The New Workplace: Remote Work Taking Off (Part 1)
The New Workplace: Remote Work Taking Off (Part 1)
09/17/20 Laura Gibbons
By Mike Jacquart
Like 9/11, the COVID-19 pandemic is one of those “seminal events,” the kind of crisis that leaves an indelible marker in our collective memory. The imprint has most assuredly included the working world. As employee assistance professional Bryan McNutt puts it, “People will not be returning to work. Rather, they will likely begin an entirely new experience of work.”
Even before the pandemic, companies were experimenting with changes like shorter hours and work weeks as well as more remote work. According to Global Workplace Analytics, before the coronavirus outbreak, there were 4.3 million remote workers in the U.S., or roughly 3.2% of the entire workforce. That number skyrocketed when over 60% of employed Americans said they had worked from home during the crisis. (According to Gallup, this was in April.)
As someone who’s been working remotely for years, I did not find that number surprising. In fact, I wondered why it’s taken this long for this trend to really take off. This begs the question: “Should the modern employer be less focused on providing state-of-the-art office spaces if employees would rather skip the commute and work from home?”
Whether to Build: A Murky Matter
“Brick-and-mortar” issues such as construction costs, office rent, etc. are a BIG consideration for any business thinking about allowing more employees to skip the office commute and work from home. It used to be that if a company wanted to expand, it was almost automatically looking at building (or leasing) a bigger building. Today this can be a murky matter. The firm might be better off sticking with the physical size building it has and encouraging (wherever applicable) more employees to work from home. What a cost savings!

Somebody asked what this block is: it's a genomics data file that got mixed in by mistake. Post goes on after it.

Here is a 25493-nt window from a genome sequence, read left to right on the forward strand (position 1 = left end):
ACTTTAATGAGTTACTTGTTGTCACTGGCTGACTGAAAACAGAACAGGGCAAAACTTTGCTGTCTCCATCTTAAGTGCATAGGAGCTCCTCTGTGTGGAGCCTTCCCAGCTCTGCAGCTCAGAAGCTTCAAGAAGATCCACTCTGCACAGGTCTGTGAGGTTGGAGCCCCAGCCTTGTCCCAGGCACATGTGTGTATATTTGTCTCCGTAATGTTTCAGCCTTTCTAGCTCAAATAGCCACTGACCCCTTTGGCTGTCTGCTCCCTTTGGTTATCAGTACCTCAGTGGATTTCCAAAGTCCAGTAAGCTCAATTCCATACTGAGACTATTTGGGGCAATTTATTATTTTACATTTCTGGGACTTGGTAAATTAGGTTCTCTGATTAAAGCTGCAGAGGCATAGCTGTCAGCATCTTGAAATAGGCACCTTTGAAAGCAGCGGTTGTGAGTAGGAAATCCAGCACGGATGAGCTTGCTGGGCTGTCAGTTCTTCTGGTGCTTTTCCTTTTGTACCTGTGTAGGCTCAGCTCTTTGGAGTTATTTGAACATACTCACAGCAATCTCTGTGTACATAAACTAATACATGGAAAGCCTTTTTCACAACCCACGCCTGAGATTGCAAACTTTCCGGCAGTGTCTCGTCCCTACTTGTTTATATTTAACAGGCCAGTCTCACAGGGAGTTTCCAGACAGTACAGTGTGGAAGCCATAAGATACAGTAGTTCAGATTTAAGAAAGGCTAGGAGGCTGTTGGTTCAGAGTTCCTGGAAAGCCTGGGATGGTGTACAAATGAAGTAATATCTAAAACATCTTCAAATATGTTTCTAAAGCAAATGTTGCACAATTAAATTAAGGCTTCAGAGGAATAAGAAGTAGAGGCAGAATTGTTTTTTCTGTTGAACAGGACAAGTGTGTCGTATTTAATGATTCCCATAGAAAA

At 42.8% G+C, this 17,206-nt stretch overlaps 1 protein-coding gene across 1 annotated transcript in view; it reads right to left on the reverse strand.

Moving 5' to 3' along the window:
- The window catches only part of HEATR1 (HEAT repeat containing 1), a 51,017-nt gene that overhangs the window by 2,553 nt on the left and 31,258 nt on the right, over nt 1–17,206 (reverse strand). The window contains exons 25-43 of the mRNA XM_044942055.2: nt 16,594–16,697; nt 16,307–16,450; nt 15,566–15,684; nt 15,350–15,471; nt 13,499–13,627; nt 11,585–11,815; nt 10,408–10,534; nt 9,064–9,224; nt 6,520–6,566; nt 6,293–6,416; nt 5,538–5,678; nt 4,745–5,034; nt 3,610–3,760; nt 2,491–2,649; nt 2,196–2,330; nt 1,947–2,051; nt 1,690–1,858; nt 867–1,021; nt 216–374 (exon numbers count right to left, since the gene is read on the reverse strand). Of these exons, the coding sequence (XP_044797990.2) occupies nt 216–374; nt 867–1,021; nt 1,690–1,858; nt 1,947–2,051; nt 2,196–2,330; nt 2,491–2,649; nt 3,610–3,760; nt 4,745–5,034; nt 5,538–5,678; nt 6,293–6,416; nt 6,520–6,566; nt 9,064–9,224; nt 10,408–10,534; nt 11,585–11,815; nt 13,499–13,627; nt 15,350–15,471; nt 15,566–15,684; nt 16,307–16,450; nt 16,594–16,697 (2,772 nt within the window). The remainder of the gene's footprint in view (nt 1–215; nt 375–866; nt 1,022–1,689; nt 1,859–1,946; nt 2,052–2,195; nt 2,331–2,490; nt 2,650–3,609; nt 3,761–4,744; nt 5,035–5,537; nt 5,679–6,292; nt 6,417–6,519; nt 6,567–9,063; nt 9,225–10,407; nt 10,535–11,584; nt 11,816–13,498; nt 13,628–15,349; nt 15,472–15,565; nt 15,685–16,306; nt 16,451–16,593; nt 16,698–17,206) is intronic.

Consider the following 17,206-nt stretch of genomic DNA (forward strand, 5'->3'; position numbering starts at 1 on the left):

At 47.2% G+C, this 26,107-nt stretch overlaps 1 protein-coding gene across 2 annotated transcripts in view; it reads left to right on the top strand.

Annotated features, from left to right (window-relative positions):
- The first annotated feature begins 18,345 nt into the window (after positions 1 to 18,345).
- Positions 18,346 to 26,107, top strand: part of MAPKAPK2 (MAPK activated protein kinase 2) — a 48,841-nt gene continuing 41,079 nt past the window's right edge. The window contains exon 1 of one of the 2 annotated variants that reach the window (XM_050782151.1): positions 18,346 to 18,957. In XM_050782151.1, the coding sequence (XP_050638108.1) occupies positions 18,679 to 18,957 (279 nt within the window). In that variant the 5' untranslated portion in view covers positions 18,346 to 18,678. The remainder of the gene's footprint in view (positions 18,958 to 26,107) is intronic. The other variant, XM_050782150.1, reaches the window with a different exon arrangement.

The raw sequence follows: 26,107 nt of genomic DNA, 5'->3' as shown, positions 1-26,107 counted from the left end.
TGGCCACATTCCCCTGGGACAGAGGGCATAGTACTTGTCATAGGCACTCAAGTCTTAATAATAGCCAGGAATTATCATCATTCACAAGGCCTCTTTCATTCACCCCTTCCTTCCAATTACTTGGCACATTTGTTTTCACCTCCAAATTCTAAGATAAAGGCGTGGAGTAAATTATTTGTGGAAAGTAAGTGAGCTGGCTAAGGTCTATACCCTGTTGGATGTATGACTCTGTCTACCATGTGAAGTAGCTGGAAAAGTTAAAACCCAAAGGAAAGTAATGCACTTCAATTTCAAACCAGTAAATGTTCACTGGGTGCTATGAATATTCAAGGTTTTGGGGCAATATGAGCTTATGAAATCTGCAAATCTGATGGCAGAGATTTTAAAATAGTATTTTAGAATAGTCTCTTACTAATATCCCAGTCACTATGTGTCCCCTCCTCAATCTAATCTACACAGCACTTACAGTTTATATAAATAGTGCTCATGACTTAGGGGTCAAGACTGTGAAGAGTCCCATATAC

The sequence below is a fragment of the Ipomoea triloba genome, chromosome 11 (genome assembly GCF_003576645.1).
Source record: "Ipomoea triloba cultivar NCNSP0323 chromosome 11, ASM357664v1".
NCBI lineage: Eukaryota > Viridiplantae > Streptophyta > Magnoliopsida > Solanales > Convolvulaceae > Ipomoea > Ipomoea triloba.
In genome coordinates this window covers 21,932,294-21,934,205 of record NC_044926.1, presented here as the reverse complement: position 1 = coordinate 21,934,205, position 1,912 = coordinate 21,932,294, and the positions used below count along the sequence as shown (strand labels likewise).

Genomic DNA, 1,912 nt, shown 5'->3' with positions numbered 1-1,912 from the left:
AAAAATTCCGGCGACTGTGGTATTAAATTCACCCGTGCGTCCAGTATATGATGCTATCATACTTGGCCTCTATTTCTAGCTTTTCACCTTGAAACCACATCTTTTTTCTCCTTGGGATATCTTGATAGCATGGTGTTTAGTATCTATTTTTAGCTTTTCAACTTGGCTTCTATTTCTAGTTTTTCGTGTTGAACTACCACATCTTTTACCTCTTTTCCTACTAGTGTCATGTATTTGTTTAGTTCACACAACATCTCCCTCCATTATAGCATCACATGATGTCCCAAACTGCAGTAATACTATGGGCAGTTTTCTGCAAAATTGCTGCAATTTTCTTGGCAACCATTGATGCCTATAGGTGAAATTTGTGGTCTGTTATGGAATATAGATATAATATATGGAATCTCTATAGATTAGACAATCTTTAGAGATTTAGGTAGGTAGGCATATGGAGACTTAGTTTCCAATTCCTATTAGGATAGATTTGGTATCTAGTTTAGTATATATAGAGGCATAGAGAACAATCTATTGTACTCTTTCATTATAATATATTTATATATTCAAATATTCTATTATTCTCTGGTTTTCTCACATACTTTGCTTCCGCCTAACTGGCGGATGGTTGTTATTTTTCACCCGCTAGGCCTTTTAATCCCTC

Here is an example. A former employer of mine leased an office suite with rent that ran $800 a month for roughly 1,200-square-feet. When the business expanded and needed to hire a sales staff, the vacant suite next to ours of similar size was immediately rented – at a cost of $800/month. All told, that meant my employer had to shell out $1,600 every month above and beyond any other bill that came in, such as electricity and other utilities, to say nothing of payroll, which is usually the largest monthly expense for any given business. Sixteen hundred each month is not chicken feed when you’re talking a small business with a narrow profit margin!